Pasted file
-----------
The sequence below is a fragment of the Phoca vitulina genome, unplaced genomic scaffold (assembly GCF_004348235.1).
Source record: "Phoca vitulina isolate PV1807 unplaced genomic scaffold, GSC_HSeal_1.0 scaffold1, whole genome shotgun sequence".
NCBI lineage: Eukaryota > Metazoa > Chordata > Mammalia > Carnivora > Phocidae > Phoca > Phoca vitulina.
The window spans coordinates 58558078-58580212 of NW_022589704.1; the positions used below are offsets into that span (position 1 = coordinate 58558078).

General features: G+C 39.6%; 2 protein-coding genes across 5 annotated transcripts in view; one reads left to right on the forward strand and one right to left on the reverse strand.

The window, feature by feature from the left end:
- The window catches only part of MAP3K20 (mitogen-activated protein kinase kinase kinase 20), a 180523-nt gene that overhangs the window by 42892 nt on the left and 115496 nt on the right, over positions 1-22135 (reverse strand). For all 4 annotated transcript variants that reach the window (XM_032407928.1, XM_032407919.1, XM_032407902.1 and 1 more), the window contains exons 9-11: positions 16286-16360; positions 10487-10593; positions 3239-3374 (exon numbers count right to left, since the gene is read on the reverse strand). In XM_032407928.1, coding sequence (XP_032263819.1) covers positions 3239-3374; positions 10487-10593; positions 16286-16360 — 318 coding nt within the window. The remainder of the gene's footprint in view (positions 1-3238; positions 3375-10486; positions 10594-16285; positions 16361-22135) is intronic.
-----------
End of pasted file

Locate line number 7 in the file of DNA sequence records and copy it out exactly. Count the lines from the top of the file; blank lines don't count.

- The window catches only part of MAP3K20 (mitogen-activated protein kinase kinase kinase 20), a 180523-nt gene that overhangs the window by 42892 nt on the left and 115496 nt on the right, over positions 1-22135 (reverse strand). For all 4 annotated transcript variants that reach the window (XM_032407928.1, XM_032407919.1, XM_032407902.1 and 1 more), the window contains exons 9-11: positions 16286-16360; positions 10487-10593; positions 3239-3374 (exon numbers count right to left, since the gene is read on the reverse strand). In XM_032407928.1, coding sequence (XP_032263819.1) covers positions 3239-3374; positions 10487-10593; positions 16286-16360 — 318 coding nt within the window. The remainder of the gene's footprint in view (positions 1-3238; positions 3375-10486; positions 10594-16285; positions 16361-22135) is intronic.